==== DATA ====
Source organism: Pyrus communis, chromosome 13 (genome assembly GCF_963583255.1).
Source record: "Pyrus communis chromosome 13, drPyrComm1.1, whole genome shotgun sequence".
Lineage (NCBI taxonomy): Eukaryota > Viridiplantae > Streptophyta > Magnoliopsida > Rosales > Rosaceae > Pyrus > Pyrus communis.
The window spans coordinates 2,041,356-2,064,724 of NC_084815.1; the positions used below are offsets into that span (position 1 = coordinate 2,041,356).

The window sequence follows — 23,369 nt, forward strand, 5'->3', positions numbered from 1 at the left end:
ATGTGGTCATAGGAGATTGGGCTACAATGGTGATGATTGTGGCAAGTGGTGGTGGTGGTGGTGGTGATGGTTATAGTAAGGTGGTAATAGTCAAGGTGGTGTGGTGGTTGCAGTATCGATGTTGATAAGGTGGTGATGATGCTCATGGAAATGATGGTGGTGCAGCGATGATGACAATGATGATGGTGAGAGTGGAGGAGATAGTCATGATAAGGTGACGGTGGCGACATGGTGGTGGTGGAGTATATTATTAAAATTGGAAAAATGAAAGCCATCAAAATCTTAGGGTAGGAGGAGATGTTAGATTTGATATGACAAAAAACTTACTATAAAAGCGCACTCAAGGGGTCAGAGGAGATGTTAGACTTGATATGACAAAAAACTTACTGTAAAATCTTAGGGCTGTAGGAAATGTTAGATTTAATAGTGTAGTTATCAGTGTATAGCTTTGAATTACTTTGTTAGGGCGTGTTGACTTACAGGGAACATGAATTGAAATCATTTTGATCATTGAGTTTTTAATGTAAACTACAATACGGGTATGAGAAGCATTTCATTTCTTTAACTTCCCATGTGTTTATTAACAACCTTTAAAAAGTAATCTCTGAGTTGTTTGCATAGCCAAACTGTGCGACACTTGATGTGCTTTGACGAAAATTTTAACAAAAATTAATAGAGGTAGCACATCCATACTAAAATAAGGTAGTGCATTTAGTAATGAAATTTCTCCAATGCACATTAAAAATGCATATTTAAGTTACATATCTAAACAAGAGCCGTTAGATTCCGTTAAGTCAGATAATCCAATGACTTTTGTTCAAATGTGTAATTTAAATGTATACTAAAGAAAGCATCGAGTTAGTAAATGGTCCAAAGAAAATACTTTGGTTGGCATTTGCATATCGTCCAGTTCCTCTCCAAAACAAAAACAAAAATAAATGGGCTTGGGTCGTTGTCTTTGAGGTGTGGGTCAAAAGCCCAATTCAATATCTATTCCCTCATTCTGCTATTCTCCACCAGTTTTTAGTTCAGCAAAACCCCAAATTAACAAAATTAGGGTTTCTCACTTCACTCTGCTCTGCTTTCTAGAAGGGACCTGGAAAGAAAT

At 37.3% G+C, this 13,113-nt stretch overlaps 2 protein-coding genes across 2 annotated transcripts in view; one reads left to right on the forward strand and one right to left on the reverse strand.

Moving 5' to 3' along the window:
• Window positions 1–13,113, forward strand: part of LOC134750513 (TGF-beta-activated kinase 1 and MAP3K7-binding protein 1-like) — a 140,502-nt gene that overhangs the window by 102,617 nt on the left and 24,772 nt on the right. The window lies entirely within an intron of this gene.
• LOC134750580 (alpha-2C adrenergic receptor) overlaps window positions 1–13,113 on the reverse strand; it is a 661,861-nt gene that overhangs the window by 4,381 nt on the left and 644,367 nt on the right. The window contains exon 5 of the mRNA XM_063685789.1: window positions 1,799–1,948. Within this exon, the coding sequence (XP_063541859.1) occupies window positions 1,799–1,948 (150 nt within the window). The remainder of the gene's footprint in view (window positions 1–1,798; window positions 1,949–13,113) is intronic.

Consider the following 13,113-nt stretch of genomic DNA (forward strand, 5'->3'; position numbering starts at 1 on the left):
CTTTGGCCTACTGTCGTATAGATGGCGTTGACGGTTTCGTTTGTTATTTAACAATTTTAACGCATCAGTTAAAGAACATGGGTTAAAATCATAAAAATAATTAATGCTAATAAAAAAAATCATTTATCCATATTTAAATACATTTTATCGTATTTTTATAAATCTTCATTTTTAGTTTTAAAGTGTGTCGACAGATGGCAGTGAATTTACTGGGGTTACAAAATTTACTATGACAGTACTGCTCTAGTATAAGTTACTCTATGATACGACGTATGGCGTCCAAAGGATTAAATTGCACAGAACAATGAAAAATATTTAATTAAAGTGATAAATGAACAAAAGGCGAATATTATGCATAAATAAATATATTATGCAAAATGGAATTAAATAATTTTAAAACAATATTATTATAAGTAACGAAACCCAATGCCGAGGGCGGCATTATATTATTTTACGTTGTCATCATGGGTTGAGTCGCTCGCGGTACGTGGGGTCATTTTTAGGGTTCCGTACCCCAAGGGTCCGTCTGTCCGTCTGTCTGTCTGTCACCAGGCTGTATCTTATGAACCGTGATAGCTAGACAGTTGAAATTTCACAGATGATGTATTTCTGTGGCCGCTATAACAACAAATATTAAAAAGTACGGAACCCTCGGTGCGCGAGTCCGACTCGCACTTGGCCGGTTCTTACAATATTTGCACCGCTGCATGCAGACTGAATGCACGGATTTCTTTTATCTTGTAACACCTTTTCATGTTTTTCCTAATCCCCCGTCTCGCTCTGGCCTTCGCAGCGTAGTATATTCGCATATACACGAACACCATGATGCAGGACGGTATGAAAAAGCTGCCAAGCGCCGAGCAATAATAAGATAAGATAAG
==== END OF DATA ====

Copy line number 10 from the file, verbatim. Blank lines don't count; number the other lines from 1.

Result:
• LOC134750580 (alpha-2C adrenergic receptor) overlaps window positions 1–13,113 on the reverse strand; it is a 661,861-nt gene that overhangs the window by 4,381 nt on the left and 644,367 nt on the right. The window contains exon 5 of the mRNA XM_063685789.1: window positions 1,799–1,948. Within this exon, the coding sequence (XP_063541859.1) occupies window positions 1,799–1,948 (150 nt within the window). The remainder of the gene's footprint in view (window positions 1–1,798; window positions 1,949–13,113) is intronic.